Allow me to return to the topic of last semester’s courses. The course that followed Introduction to Public Health Sciences was the first of three epidemiology courses that precede the applied epidemiology courses we will take next fall and was called Methods for Studying the Distribution of Health. According to the program syllabus, these three epidemiology courses are organized around the three core areas of epidemiology: “monitoring and describing the prevalence of disease, often termed distribution of health; analyses of the causes of disease and health, i.e. the determinants of health; and assessment of the outcomes of public health programmes and policies, outcome evaluation.” Thus, the main objectives of this course were to learn to estimate and interpret measures of disease occurrence, discuss key concepts of descriptive epidemiology, become familiar with sources of data on health (including the famous Swedish health registries), distinguish between different types of epidemiological studies, and draw conclusions from descriptive epidemiological scientific literature.
Like Epidemiological Methods for Studying Determinants of Health, this course was held in the Institute of Environmental Medicine. As for most of our courses, lectures were scheduled in the morning followed by group work in the afternoon. From the very beginning, we were assigned randomly to groups of five and worked in these groups every afternoon for the entire duration of the course. I appreciated working closely with my group members because it helped me get to know people in my program whom I hadn’t yet met at all. In general, this course brought the epidemiology track students closer together because our class size was reduced to 20 students once we were separated from the students in the health economics, policy, and management track.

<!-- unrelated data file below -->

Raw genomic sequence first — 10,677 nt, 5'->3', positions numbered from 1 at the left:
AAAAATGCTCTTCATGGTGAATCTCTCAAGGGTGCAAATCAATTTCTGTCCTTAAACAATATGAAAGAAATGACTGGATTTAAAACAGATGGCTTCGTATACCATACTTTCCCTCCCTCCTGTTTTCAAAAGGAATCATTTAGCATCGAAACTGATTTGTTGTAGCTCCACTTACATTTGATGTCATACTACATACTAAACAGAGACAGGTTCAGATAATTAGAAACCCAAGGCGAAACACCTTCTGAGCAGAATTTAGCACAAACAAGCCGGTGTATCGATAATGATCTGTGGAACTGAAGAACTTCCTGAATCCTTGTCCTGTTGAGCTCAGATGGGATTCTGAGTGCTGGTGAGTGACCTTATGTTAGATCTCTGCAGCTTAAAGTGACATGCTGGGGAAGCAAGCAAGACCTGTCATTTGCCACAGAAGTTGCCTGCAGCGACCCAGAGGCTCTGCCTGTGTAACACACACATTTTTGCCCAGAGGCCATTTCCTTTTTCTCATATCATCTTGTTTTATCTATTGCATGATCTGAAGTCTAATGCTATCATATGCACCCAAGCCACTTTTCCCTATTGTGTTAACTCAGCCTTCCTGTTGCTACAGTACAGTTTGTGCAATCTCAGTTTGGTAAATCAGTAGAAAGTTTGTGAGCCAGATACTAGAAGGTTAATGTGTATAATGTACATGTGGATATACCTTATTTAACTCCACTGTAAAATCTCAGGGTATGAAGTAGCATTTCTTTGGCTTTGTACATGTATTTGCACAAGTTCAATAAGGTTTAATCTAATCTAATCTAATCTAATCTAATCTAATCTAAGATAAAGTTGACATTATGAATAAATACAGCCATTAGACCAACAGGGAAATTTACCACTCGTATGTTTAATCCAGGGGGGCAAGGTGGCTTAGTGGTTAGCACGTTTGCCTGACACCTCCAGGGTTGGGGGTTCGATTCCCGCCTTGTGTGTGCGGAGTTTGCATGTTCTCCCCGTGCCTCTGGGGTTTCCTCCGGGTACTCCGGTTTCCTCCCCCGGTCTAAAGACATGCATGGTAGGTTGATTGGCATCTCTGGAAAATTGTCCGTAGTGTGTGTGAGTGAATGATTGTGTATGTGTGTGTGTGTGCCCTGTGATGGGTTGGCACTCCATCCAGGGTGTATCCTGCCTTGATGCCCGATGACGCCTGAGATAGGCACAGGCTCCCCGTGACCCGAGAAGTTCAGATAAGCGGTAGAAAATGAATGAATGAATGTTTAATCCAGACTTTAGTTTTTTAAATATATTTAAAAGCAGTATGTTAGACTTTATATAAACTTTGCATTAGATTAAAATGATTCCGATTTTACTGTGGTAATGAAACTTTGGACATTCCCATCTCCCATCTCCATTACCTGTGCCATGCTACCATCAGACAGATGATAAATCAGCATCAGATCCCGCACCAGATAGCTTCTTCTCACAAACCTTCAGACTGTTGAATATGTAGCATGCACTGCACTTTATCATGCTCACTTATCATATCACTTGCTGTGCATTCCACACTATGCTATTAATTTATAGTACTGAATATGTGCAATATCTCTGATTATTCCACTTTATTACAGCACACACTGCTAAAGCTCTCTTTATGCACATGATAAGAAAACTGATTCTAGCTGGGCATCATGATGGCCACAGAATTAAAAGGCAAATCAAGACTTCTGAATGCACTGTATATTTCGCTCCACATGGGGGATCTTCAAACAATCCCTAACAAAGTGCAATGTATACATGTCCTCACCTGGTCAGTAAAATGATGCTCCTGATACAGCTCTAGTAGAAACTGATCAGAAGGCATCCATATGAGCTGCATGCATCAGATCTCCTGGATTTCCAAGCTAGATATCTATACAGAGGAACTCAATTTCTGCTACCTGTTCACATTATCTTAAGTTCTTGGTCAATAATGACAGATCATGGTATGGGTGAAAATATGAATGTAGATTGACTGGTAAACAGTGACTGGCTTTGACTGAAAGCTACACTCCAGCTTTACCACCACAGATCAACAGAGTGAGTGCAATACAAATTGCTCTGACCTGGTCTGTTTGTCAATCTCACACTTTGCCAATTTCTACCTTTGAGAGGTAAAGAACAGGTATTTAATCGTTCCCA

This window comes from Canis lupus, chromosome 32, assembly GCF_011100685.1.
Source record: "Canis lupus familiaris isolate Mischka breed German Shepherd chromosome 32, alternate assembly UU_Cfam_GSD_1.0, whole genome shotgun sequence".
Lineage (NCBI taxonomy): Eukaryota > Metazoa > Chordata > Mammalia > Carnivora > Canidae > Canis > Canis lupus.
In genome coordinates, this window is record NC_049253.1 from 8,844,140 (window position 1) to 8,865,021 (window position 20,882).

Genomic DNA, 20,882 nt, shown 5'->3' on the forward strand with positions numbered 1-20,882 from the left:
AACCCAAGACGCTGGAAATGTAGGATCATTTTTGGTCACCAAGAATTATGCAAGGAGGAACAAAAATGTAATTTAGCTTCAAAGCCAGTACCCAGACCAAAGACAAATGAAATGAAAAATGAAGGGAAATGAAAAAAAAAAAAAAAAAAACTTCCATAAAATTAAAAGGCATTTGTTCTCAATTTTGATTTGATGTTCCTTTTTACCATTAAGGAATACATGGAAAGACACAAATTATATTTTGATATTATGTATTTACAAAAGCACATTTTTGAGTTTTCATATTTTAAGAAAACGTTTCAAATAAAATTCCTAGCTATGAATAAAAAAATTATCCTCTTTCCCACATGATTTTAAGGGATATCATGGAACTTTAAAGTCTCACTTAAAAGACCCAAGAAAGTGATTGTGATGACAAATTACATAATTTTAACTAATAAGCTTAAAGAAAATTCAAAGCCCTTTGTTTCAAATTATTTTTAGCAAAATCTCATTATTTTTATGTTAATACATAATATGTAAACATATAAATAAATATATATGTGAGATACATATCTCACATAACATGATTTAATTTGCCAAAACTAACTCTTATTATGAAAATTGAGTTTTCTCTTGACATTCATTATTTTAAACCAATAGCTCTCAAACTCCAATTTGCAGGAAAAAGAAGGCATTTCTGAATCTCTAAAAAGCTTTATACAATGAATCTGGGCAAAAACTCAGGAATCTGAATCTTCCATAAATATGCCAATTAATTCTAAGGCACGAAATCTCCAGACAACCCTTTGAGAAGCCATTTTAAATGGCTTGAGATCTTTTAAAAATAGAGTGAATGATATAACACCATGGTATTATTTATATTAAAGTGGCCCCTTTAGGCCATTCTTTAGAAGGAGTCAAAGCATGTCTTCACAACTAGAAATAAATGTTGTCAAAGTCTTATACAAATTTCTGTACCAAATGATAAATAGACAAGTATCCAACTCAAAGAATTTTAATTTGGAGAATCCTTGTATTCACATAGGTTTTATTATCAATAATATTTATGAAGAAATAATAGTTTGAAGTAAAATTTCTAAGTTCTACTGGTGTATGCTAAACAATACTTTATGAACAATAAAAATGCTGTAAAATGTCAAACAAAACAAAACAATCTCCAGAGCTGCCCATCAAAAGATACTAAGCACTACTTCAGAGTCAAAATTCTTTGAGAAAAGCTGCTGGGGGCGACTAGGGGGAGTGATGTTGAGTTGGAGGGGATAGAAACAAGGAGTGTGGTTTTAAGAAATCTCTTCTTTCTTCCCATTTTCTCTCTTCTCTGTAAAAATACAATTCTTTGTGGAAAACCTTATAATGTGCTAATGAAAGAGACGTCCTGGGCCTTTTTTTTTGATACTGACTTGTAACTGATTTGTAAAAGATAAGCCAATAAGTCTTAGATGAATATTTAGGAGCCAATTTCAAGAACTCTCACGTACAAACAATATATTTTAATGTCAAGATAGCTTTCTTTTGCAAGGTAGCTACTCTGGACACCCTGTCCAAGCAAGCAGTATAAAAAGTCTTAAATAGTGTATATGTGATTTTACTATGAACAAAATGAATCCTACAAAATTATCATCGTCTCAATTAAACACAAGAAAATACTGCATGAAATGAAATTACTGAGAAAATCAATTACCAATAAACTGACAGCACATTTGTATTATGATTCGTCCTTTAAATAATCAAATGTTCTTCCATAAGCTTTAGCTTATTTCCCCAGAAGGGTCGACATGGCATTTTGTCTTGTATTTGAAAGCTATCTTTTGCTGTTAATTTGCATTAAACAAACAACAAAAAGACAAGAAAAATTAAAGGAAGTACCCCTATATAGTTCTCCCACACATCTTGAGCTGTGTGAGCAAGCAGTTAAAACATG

One memorable day covered the topic “Accuracy and other validation measures.” Even our course director felt that her knowledge on the topic had been solidified after listening to this lecture! The morning session was followed by a fun group work in which we were able to perform our own little experiment and use our newly won knowledge on validation measures to assess the experiment. The credit for the picture below goes to my classmate: